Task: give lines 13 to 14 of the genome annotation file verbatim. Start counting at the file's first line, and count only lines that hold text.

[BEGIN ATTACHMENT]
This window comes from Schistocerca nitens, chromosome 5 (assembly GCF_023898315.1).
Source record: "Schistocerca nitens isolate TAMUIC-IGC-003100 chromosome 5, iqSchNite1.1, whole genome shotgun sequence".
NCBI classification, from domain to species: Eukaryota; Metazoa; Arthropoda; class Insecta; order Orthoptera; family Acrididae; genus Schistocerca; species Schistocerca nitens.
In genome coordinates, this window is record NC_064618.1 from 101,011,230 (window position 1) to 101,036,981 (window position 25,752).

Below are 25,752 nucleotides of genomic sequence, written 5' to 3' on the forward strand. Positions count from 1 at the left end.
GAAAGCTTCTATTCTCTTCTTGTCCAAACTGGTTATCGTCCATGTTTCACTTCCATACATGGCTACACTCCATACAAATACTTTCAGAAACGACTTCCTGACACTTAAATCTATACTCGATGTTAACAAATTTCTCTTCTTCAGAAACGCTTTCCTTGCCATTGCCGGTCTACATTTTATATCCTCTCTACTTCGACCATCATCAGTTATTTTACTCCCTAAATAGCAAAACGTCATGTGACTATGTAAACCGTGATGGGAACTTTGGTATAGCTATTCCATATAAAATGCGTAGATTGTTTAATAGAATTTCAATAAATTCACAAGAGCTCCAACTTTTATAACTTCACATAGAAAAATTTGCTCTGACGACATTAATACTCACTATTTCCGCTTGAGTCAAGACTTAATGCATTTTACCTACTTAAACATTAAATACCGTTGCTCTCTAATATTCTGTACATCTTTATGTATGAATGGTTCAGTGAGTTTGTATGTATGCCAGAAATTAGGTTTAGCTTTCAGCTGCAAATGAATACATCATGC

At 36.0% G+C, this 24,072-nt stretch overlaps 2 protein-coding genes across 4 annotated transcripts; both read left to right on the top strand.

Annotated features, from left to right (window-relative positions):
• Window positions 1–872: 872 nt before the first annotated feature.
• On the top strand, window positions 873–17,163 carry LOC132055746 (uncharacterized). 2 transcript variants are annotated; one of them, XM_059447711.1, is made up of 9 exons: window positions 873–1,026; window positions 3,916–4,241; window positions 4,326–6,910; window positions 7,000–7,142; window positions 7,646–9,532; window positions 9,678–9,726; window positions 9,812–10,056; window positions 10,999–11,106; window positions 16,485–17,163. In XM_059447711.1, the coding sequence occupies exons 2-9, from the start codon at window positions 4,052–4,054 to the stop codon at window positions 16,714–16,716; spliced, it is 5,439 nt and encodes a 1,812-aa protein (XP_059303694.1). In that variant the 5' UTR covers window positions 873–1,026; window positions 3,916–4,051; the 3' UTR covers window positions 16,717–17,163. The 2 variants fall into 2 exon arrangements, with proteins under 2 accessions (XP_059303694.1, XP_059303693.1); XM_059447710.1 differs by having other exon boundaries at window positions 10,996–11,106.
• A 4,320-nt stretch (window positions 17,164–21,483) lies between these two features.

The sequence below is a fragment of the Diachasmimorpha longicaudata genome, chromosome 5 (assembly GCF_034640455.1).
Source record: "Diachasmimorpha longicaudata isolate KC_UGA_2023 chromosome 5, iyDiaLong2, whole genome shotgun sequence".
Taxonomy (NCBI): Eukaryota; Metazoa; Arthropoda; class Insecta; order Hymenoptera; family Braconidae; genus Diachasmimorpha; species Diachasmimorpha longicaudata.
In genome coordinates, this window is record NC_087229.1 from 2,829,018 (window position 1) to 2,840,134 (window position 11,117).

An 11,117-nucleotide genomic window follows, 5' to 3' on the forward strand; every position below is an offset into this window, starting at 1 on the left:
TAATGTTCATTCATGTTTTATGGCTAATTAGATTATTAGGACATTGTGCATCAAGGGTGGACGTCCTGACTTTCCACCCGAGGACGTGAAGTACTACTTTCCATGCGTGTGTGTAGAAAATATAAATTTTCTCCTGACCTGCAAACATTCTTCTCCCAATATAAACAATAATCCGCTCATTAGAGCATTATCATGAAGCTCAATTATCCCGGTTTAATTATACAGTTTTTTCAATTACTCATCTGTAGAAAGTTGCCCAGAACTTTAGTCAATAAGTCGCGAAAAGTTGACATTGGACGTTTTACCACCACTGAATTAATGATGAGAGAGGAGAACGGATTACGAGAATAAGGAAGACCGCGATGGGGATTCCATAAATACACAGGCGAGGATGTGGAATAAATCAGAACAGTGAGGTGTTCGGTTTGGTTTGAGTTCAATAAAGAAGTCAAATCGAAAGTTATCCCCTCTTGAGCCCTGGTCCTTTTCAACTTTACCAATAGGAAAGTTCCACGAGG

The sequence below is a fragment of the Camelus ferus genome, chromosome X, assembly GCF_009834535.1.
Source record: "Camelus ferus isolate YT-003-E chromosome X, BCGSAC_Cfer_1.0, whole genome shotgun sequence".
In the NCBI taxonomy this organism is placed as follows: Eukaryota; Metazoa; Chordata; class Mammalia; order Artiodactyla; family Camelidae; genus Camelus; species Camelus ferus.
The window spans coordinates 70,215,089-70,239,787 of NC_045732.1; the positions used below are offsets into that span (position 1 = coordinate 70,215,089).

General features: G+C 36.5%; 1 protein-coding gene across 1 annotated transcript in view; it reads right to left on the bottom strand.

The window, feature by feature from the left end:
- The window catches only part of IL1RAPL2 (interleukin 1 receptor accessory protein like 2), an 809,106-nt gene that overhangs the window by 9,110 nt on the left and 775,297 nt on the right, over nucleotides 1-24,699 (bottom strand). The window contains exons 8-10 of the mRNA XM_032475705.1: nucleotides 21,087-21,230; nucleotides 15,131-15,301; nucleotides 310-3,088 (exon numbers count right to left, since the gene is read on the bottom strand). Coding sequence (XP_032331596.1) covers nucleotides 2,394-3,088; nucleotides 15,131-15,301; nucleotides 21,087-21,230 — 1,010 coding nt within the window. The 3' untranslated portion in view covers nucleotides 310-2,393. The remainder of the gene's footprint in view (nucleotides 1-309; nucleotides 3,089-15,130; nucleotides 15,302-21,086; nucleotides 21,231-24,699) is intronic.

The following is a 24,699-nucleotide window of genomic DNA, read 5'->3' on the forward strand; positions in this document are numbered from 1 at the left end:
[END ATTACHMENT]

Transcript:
Source record: "Diachasmimorpha longicaudata isolate KC_UGA_2023 chromosome 5, iyDiaLong2, whole genome shotgun sequence".
Taxonomy (NCBI): Eukaryota; Metazoa; Arthropoda; class Insecta; order Hymenoptera; family Braconidae; genus Diachasmimorpha; species Diachasmimorpha longicaudata.